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Comment Linking back to Slashdot (Score 1) 1817

One thing that kind of grinds my gears is stories that link back to previous Slashdot stories. A good example is this one. Near the end it says "SpaceX successfully landed its Falcon 9 rocket at Cape Canaveral in December." I would expect to be able to follow that link to a relevant news site, not a Slashdot discussion. (Obviously, if the line went "As we discussed here, SpaceX successfully landed its Falcon 9 rocket at Cape Canaveral in December.", that would be a different story.)

Perhaps if the links in the story were post-fixed with the sites in square brackets the same way that they are in the comments...

Comment Re: What's the deal... (Score 1) 262

Brushless DC motors have electronic circuits to energize the coils in the proper sequence. Trying to run such a motor as a generator will not work. To use such a motor as a generator, you have to replace the drive circuitry with rectifiers. Now, you could combine both circuits and switch between them, but it is not something that all brushless motors can do out of the box. Brushed motors are a different story. They CAN run as generators without modification.

...that is, assuming the motors in question are permanent magnet motors to begin with.

Comment Re:One word (Score 1) 170

I think the problem with the US system is that it does not allow for minority governments. In places where minority governments are allowed, there is no difference between voting for your preferred party and voting for a third party as a vote against the popular and hated rival. Either way removes votes from the undesired candidate, and they may end up with a minority government. When you have a minority government, the majority gets to halt their reign of suck via a vote of no confidence.

Comment Re:Who is whipslash? (Score 1) 91

No stage has successfully landed on a barge, so you've never seen the part where the support team boards the barge and secures the rocket against those winds and waves you spoke about.

Oh, and as for that pencil analogy, due to the rockets, most of the weight is in the tail end, so the center of mass is quite low (unlike a pencil).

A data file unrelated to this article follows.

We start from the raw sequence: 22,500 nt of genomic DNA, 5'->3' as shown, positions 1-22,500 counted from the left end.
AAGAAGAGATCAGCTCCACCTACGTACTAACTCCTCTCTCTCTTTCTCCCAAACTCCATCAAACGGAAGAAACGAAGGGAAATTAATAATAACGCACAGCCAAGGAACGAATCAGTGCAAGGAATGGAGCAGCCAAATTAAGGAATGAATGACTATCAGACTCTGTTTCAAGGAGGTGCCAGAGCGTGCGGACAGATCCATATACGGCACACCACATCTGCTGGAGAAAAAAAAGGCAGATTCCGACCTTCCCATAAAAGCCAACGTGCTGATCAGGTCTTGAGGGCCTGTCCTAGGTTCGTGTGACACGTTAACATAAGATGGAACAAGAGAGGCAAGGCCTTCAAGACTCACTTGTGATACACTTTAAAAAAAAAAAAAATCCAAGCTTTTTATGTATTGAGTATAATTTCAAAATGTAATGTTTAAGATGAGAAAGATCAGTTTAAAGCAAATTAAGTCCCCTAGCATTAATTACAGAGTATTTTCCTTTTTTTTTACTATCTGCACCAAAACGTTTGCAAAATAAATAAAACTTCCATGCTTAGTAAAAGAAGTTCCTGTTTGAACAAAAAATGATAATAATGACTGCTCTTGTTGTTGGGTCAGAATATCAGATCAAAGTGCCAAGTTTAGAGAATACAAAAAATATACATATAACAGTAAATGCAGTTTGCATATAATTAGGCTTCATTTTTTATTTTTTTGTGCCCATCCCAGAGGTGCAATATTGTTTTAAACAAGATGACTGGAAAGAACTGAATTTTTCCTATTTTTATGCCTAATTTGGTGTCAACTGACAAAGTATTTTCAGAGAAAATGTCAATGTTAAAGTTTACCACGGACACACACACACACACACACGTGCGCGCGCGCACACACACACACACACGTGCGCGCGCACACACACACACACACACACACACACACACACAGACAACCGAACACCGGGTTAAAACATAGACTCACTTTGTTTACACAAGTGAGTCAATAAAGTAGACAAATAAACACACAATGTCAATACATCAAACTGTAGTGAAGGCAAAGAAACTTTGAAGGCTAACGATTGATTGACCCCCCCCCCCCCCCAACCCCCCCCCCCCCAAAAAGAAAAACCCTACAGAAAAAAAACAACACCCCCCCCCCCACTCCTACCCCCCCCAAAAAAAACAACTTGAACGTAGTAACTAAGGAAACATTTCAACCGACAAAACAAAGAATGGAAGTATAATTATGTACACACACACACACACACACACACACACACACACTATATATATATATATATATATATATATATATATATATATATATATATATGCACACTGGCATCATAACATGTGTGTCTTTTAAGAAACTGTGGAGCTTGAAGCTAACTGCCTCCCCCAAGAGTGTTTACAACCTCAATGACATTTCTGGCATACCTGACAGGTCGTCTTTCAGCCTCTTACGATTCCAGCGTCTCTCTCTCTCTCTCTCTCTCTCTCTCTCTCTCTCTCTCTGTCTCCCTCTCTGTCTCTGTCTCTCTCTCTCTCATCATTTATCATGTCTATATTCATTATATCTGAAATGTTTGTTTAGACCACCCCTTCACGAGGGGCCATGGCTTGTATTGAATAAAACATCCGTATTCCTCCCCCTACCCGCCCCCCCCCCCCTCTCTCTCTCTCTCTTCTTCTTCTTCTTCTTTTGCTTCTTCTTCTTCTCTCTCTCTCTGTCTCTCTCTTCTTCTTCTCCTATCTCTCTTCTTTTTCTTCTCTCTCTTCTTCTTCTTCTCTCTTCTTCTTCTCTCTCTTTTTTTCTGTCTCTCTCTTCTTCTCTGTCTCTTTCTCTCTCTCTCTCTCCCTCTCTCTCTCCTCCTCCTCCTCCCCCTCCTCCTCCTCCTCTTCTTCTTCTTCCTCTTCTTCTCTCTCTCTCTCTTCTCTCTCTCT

Comment I don't get it. (Score 1) 91

I don't understand what's going on with SpaceX. Back in May, they did a pad abort test, which is a full up systems test with as close to actual flight hardware as possible. Then in November they do, not a live hover test, but a captive hover test (indicating that they don't trust the dragon's control software not to crash the thing). Now they are doing a parachute test using a block of metal. Not a parachute deploy from a dragon mockup, but they just heaved a chunk of metal with parachutes attached out of the back of a plane.

Are they working backwards in time or something?

It should be:
1 - Parachute test, first with a mass simulant, then with a mockup dragon.
2 - Hover test, first a captive hover, then later a drop test from a plane/helicopter to a hover landing.
3 - Once you've got the kinks worked out in the above, and you've got a close handle on the mass of the actual flight hardware, then you can do a pad abort test to show that you can get the crew out of Dodge when the time comes.

So what's with the backwards schedule?

Comment Re:Who is whipslash? (Score 2) 91

Not needed, desired, nor practical. The last attempt landed square and true about a metre from the center of the barge. The engine shut down on time and all was well until one of the legs collapsed. If that hadn't happened, it would have been an unqualified success. Don't forget that the Falcon 9 first stage is taller than the Statue of Liberty, about the size of a twelve storey apartment building. Designing something capable of capturing it would be far more expensive than simply fixing the problem with the legs.

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